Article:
Tuesday, August 2, 2011

the weighting game

Ever since I can remember, I've wanted to lose ten pounds.

I have a distinct memory of being in third grade, and wishing my knees looked as skinny as Ashley Someone.

(In third grade, I was nine years old).

Walk in to any high school lunchroom, and you're bound to hear some high school kid complain to her friends "I feel so fat". Turn on the TV, or flip through a magazine and you'll see page upon page, ads upon ads dedicated to "dropping pounds fast", "getting it off and keeping it off" or "hot bikini bods". Losing weight, being skinny- this is the perceived goal, the thing to want and need and work toward.

I think we can all agree that our society is unabashedly obsessed with weight - and further, that we are taught that skinny equals good, fat equals bad with a capitol F. But having body fat - a little or a lot or somewhere in between - doesn't make you a bad person - it doesn't change your value, and it is not a measure of a person.

And yet our culture seems to not grasp this. Celebrity moms are plastered all over the weeklies for "getting their body back" mere days after childbirth. Diet gimmicks with famous spokeswomen abound. Weight chatter is everywhere - it's impossible to avoid. The message is clear, loud and unwavering: fat = bad, and therefore fat people = bad people.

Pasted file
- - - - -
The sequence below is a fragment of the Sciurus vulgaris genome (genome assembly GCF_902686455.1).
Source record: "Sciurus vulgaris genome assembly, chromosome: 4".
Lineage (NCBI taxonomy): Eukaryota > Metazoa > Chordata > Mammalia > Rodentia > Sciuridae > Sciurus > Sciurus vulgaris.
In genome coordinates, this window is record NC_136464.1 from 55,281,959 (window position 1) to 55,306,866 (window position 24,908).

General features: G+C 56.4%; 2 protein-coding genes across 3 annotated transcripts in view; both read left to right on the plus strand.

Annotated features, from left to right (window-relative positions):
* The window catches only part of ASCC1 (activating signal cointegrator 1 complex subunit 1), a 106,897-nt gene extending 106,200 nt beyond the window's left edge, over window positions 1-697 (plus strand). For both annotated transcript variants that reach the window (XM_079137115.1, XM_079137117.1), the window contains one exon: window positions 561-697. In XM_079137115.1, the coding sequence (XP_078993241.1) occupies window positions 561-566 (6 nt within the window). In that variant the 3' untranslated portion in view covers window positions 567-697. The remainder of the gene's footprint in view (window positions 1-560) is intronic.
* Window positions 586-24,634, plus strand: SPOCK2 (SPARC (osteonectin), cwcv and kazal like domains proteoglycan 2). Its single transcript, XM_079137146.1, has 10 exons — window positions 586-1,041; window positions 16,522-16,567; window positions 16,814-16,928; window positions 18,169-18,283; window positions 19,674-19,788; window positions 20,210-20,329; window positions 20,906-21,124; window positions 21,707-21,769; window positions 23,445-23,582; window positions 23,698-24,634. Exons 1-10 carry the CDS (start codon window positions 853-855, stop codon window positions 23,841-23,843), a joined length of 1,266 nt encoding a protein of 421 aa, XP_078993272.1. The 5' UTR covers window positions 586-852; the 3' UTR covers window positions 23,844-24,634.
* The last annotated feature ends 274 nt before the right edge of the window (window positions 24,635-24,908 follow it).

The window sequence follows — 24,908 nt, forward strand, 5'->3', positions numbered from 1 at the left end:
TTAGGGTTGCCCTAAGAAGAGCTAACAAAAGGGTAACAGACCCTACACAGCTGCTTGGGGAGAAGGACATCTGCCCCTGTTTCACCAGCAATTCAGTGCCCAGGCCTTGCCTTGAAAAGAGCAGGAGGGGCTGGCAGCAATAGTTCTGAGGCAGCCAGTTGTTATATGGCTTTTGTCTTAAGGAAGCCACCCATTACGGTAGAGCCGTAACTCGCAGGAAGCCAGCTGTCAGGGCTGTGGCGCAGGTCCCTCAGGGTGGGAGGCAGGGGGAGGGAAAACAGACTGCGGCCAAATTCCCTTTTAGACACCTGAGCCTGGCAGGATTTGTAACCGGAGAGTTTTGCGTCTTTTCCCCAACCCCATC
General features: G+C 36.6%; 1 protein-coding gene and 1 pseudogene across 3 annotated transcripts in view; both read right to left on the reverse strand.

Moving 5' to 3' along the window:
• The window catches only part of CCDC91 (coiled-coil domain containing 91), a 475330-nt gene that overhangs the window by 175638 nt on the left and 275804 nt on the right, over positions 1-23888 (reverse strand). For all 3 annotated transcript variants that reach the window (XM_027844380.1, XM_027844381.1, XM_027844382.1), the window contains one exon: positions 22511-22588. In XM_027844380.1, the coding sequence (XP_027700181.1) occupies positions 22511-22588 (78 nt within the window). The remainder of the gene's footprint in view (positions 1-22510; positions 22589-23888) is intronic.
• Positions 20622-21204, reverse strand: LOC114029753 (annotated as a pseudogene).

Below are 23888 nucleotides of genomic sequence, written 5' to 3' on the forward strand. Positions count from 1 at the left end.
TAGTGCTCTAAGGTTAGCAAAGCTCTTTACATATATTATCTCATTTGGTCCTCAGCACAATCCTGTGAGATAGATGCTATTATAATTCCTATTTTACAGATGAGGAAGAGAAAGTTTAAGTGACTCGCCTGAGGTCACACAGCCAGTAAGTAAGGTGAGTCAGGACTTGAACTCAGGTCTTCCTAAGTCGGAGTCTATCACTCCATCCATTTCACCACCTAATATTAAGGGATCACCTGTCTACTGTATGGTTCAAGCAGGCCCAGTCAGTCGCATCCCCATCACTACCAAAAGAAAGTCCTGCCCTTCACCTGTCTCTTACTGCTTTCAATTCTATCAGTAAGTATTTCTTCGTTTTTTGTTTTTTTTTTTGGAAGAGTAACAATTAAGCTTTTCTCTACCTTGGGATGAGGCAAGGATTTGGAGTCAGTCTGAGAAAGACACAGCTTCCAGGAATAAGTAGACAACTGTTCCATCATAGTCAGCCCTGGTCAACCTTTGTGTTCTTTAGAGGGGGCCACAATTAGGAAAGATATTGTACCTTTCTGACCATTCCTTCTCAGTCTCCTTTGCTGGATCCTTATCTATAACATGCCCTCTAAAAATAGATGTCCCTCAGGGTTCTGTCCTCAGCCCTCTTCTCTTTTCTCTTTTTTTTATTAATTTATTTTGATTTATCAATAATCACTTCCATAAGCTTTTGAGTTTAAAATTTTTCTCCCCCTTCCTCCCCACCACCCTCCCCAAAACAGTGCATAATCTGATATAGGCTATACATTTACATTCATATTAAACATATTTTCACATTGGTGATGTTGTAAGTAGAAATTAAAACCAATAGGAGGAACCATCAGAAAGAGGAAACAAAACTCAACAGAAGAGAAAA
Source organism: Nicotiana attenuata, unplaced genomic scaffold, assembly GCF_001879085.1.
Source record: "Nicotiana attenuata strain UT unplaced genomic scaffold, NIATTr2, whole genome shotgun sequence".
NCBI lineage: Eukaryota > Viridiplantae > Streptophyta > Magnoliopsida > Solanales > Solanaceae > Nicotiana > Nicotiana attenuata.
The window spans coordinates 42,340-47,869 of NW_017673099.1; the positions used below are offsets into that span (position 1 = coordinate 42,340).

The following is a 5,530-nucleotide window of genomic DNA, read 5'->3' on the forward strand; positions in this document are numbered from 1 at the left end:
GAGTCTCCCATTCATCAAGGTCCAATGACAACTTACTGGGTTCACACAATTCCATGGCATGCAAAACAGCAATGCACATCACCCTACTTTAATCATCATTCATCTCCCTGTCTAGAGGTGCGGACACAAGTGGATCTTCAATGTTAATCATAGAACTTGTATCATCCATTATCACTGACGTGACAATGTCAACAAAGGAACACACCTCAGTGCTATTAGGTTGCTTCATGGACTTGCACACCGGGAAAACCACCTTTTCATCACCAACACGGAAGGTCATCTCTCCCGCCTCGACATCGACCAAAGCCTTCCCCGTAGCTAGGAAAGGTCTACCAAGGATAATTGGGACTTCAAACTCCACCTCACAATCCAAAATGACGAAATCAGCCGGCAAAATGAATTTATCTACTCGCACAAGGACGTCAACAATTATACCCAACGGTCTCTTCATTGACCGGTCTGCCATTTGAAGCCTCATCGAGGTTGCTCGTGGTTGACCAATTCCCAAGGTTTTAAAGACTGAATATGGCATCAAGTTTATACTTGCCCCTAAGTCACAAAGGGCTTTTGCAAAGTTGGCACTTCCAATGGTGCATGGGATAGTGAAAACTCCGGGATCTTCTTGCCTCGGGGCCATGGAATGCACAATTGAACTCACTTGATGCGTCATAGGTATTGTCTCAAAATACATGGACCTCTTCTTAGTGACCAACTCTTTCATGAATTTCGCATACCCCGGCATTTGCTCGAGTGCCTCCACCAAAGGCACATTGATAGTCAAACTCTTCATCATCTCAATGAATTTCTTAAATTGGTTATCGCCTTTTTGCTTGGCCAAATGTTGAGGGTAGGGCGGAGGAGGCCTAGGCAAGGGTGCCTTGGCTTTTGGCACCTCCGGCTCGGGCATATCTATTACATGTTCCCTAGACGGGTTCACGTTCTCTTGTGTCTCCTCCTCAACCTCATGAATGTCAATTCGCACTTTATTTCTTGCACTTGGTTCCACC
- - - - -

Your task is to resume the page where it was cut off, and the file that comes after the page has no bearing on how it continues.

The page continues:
Many times the comments are less obvious, and even seem complimentary: "Wow, you look great... did you lose weight?" or "I'm so impressed you've kept the weight off!" But though those are positive messages (messages of affirmation), they still sharpen the weight focus: losing weight and being thin are good, whereas gaining weight or being fat are bad.

I think it's time to put an end to this, and while I certainly can't change the culture of a society, I can change my own attitude and the way I respond to this kind of diet-obsessed, weight-obsessed behavior and language. If you want to complain about "feeling fat", do it to someone else. I won't listen to you. From this day forward, no more bitching about the last few pounds, wishing myself thinner. It's time to embrace who we are - size twenty or twelve or two.

And the next time that someone comments on my weight (or, worse, someone else's weight to me), I won't stand for that either. We are so much more than the size of our jeans, and I won't allow anyone to make me feel otherwise.

Who's with me?


  1. Good for you, K-Dog! i'm with ya all the way. We MUST be smarter than to judge someone by their physical appearance, mustn't we? Of course. And change begins with one person taking one step.

  2. http://www.healthytippingpoint.com/2011/01/fat-talkin-role-models.html

  3. Well said my dear daughter, such a joy forever...you have this figured out (with no help from me).

    I like this from Anna Quindlen:
    There is little premium in poetry in a world that thinks of Pound and Whitman as a weight and a sampler, not an Ezra, a Walt, a thing of beauty, a joy forever.


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